I wanted to know if her college peer group is curious about her roots music interest.

“No,” she answered quickly. “I told someone last year I was studying history and might minor in Ozarks History and they were like, ‘Really, Ozarks History?’ That sounds like the nerdiest thing.’ But that’s what pumps my heart. Every time I talk about it, it fills me with joy. People in my age group aren’t really considering where they came from–yet. I’m not sure when that happens or why I have thought about that forever.

“Maybe it is because my family was from around here and I was never displaced like lots of people were when they were young. Oral tradition lasts three generations. A lot of music and culture is being lost because oral traditions are going away and people aren’t recording it. Especially in this area, there’s lots of untapped history. It’s still kind of a secluded region and it especially was 50, 60 years ago.”

“It is an area people don’t think about.”

The album is named “Rose Bridge” as a tribute to one of Si Siman’s publishing companies. Siman was a co-founder of the Ozark Jubilee concert series and ABC-TV show that in the mid-1950s was the first to broadcast country music across America–from the since-razed Jewell Theater in downtown Springfield.

“Rose Bridge” was named after Si’s wife Rosie and Wayne Carson’s wife Bridget.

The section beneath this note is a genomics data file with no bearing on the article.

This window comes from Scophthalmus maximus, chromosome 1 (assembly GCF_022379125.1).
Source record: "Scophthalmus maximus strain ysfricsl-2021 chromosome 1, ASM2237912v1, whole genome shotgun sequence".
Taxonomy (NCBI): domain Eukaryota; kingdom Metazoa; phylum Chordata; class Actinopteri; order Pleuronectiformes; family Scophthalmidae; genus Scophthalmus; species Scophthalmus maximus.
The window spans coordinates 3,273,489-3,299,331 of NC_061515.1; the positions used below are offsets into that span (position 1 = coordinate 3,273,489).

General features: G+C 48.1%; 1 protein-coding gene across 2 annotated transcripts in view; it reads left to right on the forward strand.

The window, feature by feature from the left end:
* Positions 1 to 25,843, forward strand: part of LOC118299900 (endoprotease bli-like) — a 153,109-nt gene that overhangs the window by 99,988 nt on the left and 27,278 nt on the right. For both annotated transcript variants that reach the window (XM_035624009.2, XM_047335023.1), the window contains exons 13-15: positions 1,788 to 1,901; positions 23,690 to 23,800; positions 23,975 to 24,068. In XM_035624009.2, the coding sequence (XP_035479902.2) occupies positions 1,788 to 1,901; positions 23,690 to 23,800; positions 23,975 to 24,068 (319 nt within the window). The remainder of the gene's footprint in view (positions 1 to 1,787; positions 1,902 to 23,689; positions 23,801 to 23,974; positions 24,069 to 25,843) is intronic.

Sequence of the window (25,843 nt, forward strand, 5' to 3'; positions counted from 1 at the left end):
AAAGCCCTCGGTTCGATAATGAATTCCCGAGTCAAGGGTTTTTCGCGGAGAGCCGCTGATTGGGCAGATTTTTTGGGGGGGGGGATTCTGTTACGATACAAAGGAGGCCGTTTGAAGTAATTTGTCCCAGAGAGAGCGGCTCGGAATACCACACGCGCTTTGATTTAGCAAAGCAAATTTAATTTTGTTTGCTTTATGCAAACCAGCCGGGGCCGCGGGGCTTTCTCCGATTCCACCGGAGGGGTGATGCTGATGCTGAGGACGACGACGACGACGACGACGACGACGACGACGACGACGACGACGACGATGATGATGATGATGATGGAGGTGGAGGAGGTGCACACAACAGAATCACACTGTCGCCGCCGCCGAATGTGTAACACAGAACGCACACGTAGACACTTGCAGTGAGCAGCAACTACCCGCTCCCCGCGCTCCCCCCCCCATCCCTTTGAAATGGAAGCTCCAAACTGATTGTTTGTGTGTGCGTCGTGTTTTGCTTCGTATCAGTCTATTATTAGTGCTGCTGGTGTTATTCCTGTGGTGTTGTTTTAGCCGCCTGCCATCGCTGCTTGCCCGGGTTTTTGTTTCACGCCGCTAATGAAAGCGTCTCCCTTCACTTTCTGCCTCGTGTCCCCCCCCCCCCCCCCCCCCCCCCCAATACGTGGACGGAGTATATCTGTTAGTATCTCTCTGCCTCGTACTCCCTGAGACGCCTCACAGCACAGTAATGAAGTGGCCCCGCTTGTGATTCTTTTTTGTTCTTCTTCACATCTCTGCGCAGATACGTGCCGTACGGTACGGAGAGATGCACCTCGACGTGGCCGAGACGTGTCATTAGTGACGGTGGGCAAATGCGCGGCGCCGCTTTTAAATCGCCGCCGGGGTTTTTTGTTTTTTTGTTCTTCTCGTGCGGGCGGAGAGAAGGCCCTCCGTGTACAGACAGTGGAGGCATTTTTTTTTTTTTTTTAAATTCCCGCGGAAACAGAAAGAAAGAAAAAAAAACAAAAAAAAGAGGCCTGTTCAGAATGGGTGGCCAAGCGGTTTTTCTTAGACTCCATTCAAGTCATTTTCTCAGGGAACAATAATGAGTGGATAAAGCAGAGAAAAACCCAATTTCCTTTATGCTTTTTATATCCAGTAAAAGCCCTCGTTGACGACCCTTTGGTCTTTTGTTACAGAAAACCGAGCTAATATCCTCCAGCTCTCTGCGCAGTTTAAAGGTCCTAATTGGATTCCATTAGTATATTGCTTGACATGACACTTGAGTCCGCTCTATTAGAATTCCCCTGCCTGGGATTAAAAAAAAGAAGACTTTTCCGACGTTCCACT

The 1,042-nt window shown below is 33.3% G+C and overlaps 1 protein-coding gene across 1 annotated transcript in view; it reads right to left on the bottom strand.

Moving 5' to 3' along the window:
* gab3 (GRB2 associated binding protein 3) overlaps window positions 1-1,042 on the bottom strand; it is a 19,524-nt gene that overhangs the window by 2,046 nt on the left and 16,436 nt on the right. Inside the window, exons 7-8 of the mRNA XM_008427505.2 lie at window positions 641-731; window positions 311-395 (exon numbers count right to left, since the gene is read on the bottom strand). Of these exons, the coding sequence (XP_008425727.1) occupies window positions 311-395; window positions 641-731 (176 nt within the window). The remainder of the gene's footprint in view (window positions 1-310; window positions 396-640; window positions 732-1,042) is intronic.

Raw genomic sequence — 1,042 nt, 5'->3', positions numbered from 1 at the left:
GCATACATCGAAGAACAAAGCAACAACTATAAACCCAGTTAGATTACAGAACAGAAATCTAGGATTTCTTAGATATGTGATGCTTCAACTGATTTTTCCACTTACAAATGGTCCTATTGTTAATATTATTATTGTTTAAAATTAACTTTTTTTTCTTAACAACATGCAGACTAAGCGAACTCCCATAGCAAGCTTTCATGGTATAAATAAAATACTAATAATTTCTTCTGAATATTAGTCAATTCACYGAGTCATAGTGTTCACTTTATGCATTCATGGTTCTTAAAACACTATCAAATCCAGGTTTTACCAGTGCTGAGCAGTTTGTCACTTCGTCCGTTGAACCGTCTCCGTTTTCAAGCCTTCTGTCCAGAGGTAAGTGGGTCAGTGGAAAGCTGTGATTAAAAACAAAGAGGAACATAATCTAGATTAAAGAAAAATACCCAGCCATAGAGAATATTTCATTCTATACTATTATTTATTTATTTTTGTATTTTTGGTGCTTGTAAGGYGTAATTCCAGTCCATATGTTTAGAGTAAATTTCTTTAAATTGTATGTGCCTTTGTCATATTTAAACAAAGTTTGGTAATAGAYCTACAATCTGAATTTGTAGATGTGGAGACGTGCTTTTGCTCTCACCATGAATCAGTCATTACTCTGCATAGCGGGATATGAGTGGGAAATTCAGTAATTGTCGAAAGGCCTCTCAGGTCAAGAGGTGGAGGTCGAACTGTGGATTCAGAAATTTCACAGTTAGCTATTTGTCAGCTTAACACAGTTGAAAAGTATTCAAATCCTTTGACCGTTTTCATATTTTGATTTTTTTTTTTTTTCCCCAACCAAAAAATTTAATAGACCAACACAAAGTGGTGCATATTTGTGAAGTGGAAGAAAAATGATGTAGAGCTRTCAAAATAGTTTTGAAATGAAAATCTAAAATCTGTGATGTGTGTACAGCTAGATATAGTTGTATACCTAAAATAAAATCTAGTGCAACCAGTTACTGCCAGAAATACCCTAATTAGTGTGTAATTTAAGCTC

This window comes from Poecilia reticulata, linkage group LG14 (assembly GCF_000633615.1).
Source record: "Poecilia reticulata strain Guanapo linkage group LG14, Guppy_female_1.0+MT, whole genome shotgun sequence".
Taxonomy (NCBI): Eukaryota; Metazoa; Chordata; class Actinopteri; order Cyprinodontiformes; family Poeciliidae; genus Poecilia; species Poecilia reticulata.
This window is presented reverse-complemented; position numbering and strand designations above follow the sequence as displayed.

Sibley said, “Abbey is only twenty, but has an encyclopedic knowledge of music of many genres and periods. She has an amazing voice. No auto-tune was used on this CD. She plays guitar, banjo and bass. She wanted to do her own interpretations of the varied types of songs that have come out of the Ozarks. Some were worldwide hits. Some are local favorites. And one is totally unknown–that would be mine.”

Sibley, a former member of the Springfield pop-rock-country-punk-surf band The Skeletons, wrote the novelty song “Cheesey Bread” for “Rose Bridge.” It’s just a few tracks ahead of the “Top Gun” Academy Award winning song “Take My Breath Away,” written by Springfield’s Tom Whitlock.

“Rose Bridge” is Waterworth’s second independent CD. Her 2015 acoustic self-titled debut includes Sibley originals, Elizabeth Cotten’s “Shake Sugaree (popularized by the Grateful Dead) and an honest cover of Bobbie Gentry’s “Ode to Billie Joe.”

NRA has been playing around Springfield since 2014. The Nick Sibley-Ruell Chappell partnership began in 1974 when they debuted at a Shakey’s Pizza Parlor in Springfield. Chappell is a Springfield native who was a mid-1970s member of the Ozark Mountain Daredevils and in  1989 was a cast member of the popular musical “Pump Boys and Dinettes.”